A minor oil spill in San Pablo Bay at the Phillips 66 oil refinery this week was most likely caused by a corroded pipeline, a revelation prompting a new set of concerns as the energy company pushes to expand the number of oil tankers that unload crude at the Rodeo facility’s marine terminal.
The Monday morning spill, which is the subject of three investigations, released an estimated 25 to 50 gallons of gas oil from a “pinhole leak” on an inactive pipe along the refinery’s causeway, according to an email the company sent Contra Costa County health officials and obtained by KQED.
“The cause of the leak is still under investigation, but is believed to have been due to localized corrosion,” wrote Morgan Walker, the refinery’s health and safety manager.
That disclosure reignited outrage from environmental groups opposed to Phillips’ proposal to raise the daily average of oil unloaded at the marine terminal from about 51,000 barrels to 130,000.
The company’s request to expand came months after a spill in September 2016 at the same facility that was believed to have been the source of noxious fumes that sickened dozens of people in Vallejo.
“This latest accident shows how little concern oil companies have for safety,” said Hollin Kretzmann at the Center for Biological Diversity. “We’ve got to be concerned about a repeat of this and the next accident could be bigger and much more damaging to our bay and nearby communities.”
A corrosive pipeline indicates the marine terminal’s infrastructure is getting old and could allow future spills, according to Sejal Choksi-Chugh, executive director of San Francisco Baykeeper.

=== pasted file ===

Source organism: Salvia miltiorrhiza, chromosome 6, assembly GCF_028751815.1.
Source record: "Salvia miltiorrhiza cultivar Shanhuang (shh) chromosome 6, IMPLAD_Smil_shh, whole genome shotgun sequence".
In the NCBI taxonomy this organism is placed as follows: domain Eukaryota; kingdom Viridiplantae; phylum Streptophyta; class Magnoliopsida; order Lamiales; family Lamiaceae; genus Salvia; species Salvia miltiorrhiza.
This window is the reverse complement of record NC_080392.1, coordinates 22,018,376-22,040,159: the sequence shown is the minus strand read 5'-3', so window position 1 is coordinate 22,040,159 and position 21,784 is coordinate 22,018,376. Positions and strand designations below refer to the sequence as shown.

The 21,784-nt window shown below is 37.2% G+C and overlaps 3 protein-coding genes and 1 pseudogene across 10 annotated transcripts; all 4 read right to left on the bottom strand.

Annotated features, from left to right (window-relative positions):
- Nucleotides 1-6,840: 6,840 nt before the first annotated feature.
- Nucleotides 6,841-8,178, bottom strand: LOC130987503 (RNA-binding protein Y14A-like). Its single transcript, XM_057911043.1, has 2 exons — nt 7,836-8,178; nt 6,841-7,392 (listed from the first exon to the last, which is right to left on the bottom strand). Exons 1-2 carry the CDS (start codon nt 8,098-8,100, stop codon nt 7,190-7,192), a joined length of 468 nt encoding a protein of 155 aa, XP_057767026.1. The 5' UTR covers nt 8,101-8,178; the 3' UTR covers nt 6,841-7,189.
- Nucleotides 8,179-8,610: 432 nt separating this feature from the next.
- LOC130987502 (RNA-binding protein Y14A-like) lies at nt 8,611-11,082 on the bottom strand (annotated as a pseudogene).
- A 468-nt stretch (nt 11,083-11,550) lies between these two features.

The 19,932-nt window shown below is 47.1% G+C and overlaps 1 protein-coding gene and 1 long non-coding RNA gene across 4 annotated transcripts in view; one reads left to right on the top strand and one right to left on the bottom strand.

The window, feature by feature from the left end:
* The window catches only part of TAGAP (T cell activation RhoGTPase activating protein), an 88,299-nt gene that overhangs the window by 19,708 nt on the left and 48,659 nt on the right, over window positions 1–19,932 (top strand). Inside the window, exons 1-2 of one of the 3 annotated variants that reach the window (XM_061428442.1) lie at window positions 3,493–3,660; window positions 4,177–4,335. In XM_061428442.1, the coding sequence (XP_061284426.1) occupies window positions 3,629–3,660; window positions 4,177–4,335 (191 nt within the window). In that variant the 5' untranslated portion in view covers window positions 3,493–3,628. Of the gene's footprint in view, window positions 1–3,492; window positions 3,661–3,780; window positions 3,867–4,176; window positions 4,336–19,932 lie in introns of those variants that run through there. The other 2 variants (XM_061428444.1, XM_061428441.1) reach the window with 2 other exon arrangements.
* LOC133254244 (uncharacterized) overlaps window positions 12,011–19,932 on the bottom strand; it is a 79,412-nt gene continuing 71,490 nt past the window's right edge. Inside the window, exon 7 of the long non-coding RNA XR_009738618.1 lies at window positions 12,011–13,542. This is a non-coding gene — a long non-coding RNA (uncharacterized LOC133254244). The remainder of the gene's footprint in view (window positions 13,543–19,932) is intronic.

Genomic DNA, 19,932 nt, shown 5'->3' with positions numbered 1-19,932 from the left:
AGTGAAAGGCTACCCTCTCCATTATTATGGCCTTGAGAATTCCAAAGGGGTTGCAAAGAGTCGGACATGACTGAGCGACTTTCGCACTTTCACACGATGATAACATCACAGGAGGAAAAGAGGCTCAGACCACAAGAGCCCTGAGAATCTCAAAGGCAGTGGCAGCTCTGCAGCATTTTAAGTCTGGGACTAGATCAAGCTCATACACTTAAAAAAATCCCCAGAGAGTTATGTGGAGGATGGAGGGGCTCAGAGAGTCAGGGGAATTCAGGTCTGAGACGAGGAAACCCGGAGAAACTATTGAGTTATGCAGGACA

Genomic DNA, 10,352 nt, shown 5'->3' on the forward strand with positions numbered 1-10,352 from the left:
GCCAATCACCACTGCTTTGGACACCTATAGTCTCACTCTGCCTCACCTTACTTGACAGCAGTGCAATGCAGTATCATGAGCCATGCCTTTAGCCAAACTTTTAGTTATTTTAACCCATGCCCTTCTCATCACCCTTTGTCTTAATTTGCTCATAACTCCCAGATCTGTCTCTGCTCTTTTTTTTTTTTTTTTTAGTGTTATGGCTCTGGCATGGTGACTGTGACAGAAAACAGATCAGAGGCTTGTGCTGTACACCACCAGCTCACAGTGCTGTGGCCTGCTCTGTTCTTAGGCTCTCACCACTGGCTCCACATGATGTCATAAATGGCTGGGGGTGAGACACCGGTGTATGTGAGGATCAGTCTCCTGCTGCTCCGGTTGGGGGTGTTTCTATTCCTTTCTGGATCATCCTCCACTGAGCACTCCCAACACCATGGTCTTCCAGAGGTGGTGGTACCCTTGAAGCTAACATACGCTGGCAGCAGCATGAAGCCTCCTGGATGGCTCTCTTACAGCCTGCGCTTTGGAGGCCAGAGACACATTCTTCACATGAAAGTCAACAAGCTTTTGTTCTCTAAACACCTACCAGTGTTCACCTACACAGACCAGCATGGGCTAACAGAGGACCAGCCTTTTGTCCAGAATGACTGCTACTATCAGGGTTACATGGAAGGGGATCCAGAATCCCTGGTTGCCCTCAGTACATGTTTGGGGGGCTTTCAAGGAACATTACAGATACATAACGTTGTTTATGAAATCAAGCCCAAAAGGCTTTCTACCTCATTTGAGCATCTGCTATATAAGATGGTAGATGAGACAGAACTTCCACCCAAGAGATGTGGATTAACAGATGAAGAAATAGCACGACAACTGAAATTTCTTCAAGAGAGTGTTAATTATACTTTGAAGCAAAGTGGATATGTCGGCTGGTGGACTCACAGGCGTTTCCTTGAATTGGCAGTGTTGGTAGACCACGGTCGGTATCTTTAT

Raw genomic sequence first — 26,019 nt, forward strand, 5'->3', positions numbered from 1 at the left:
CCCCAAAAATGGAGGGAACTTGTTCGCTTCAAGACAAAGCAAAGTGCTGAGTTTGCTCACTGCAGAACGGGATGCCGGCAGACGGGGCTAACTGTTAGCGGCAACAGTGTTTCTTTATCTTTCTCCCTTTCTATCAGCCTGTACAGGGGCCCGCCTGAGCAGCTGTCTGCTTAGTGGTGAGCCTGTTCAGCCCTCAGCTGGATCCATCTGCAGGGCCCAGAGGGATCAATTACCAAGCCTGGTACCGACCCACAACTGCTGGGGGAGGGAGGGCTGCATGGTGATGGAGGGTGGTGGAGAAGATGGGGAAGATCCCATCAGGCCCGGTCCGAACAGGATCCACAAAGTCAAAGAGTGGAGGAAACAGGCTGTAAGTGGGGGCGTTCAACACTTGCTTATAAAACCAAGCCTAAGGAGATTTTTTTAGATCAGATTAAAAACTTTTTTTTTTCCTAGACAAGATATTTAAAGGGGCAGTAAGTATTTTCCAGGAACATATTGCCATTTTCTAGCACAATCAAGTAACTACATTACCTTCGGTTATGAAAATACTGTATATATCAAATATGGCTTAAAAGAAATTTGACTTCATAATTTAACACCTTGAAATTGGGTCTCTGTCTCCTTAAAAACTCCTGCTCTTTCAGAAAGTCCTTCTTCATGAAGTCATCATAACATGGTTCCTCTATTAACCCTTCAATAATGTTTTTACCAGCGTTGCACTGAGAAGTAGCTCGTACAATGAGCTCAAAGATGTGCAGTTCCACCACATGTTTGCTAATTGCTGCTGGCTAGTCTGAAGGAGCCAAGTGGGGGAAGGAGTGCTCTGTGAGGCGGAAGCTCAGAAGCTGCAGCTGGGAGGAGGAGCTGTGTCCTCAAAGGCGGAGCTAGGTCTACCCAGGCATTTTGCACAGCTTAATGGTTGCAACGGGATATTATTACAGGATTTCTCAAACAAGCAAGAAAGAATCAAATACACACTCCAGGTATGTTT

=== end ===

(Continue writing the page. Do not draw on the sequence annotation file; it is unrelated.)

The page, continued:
“The refinery cannot keep contaminating the Bay and our communities with oil,” Choksi-Chugh said. “And if they do, they cannot expect their proposal to more than double the amount of oil that they bring into the Bay Area to go unchallenged by the public and the responsible agencies.”
Phillips 66 has said the extra tanker deliveries would replace crude oil currently delivered by pipeline.
A spokesman for the company has not responded to several requests for comment about the recent spill.
The refinery’s letter to county health officials stresses that the spill was stopped and contained quickly and that there were no odor complaints or impacts to boating.
Randy Sawyer, the county’s chief environmental health and hazardous materials officer, wants to know what the refinery is doing to avoid a repeat.
“What I have asked them is what are they’re doing to ensure the integrity of the rest of the line before they start that line back up,” Sawyer said.
The leak is under investigation by the U.S. Coast Guard, the California Department of Fish and Wildlife’s Office of Spill Prevention and the Bay Area Air Quality Management District.